A preferred separator for use in a cell of this invention is a continuous thermoplastic polymer film having a two phase microstructure. One of the phases must be ionically conductive. The other phase may be ionically conductive or ionically nonconductive. As used herein, the term “continuous” means that there are no visible pin holes in the surface of the film when it is examined via a scanning electron microscope at 1000× magnification. In contrast, conventional nonwoven separators are formed from a random array of fibers that inherently form cavities that are visible to the human eye without magnification. Collectively, the cavities form a tortuous path through the fibrous separator. The existence of a two phase microstructure can be confirmed using Atomic Force Microscopy to create a phase image such as the one shown in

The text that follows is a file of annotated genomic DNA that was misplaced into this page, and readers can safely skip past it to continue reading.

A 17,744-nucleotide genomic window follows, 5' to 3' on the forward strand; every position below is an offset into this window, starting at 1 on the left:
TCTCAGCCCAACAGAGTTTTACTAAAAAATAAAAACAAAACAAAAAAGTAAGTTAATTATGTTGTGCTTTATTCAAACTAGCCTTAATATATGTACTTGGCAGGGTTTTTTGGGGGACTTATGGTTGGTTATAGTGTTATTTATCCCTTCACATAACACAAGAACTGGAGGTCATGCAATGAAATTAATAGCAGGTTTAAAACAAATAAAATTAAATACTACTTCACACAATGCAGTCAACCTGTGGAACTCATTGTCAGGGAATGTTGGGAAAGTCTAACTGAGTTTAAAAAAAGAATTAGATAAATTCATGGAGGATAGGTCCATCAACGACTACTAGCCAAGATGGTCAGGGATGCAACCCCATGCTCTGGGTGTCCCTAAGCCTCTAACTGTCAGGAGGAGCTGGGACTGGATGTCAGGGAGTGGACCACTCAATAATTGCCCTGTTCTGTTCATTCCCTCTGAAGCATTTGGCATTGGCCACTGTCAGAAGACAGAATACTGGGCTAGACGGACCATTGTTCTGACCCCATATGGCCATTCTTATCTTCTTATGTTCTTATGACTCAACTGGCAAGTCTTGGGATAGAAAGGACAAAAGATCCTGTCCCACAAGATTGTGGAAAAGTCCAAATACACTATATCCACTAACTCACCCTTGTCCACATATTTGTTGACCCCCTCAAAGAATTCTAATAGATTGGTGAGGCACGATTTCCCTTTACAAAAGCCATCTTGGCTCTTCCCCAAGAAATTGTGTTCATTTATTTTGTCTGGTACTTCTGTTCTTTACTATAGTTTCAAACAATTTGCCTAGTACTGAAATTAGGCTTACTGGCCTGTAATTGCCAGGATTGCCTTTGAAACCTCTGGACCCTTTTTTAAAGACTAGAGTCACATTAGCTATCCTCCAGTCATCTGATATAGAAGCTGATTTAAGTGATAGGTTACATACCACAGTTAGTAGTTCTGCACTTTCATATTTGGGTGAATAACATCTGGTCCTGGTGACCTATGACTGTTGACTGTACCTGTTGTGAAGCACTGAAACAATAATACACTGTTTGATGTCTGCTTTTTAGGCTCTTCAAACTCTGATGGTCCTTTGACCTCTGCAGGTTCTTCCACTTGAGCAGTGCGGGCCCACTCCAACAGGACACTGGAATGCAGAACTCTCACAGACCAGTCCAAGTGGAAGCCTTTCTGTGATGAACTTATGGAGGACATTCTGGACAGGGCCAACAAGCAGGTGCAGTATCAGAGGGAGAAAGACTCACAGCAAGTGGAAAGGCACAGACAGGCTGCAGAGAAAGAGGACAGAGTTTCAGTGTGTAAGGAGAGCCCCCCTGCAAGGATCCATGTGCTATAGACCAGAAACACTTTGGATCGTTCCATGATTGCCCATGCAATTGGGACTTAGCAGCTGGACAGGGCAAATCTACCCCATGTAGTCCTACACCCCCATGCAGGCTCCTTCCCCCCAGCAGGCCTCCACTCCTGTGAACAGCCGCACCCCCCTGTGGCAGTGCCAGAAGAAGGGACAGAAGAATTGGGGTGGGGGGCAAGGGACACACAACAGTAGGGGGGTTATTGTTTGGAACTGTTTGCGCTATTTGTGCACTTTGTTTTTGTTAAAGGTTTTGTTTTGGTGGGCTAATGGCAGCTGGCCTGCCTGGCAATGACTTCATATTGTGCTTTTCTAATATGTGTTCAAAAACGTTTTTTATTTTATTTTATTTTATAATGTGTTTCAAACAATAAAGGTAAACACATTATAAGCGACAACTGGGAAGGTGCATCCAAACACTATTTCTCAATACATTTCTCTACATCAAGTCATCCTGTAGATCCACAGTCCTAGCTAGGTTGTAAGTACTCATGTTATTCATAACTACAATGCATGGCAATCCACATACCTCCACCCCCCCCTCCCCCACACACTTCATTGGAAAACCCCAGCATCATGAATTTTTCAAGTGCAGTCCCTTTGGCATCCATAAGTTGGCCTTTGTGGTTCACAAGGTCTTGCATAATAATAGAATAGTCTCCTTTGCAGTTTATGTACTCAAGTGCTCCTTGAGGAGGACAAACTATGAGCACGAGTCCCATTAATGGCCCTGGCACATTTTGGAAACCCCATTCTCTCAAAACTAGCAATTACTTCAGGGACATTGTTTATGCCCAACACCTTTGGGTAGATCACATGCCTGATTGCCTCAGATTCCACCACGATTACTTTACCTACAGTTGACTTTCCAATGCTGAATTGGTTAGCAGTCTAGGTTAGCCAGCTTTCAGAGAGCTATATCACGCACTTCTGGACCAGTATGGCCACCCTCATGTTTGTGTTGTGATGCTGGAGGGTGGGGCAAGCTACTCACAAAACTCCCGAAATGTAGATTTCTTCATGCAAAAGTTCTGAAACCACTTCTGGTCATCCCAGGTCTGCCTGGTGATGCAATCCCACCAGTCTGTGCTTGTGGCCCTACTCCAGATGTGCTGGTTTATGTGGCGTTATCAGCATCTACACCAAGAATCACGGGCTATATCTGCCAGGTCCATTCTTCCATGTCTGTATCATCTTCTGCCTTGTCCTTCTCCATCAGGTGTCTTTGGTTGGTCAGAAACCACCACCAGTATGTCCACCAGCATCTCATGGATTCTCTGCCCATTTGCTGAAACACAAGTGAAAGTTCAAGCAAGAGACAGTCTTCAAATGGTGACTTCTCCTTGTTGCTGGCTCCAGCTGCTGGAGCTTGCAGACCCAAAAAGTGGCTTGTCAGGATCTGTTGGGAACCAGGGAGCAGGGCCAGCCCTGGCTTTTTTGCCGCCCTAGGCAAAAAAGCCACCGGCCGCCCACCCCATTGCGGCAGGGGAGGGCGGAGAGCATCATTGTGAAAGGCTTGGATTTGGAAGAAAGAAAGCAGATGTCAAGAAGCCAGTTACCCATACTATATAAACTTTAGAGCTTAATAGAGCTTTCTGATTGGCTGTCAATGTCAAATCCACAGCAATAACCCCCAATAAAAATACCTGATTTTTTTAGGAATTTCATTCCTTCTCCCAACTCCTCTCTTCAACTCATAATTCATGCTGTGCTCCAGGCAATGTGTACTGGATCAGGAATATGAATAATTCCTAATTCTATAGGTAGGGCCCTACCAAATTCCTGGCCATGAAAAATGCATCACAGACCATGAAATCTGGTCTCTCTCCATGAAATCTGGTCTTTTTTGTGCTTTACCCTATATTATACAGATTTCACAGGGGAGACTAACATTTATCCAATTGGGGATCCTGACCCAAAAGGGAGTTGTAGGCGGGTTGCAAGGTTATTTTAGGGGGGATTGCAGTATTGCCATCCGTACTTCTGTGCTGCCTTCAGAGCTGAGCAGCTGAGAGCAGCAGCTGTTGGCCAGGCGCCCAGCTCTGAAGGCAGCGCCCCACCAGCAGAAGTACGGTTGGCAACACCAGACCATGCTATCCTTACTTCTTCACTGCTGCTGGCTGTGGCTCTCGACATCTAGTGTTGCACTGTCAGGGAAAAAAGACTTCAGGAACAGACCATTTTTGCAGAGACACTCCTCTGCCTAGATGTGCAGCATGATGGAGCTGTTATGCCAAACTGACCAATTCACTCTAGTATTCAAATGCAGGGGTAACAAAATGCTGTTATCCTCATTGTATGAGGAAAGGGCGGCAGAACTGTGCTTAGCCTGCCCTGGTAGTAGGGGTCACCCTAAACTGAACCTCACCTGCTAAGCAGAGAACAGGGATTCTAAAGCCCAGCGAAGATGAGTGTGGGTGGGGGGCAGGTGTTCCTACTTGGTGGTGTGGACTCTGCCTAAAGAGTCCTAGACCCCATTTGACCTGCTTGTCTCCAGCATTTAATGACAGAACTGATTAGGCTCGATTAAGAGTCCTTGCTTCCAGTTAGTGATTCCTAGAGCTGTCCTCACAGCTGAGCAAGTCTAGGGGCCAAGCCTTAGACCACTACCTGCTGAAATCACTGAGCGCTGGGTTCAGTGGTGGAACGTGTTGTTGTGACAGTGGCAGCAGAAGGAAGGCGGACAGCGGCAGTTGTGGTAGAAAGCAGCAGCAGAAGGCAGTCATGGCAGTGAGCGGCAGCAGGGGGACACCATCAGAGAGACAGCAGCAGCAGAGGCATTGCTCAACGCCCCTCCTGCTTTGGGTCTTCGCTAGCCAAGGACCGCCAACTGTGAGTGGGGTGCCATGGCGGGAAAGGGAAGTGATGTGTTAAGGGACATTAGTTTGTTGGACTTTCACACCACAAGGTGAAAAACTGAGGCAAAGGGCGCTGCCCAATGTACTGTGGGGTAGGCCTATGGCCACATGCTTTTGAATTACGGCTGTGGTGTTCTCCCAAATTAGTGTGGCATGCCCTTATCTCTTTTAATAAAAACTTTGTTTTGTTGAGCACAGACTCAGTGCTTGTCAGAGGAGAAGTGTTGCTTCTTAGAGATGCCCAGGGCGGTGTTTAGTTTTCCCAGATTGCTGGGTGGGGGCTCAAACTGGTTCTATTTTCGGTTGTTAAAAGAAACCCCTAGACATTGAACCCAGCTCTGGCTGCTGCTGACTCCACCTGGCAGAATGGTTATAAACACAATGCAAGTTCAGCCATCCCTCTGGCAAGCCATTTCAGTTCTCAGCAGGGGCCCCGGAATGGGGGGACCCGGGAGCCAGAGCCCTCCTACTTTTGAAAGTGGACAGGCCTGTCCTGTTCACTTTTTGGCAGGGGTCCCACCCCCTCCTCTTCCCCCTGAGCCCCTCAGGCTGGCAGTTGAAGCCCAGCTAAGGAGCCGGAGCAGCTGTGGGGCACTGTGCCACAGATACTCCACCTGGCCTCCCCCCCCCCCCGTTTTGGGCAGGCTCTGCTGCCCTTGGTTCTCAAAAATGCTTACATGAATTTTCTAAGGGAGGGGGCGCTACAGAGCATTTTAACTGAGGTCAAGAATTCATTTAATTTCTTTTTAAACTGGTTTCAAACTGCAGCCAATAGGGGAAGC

A thermoplastic polymer film useful as a separator in a cell of this invention may have a thickness between 0.0025 mm and 0.60 mm. Preferably, the film's thickness will be between 0.010 mm and 0.100 mm.
A preferred separator for use in a cell of this invention is substrate free. While a neat multiphase thermoplastic polymer film could be secured to a porous substrate, the existence of the substrate detracts from the volume and cost advantages made possible by using only the neat thermoplastic polymer film as the sole separator material.
A first process that can be used to assemble a cell of this invention will now be described. The process steps are shown in
A second process that can be used to assemble a cell of this invention will now be described. The process steps are shown in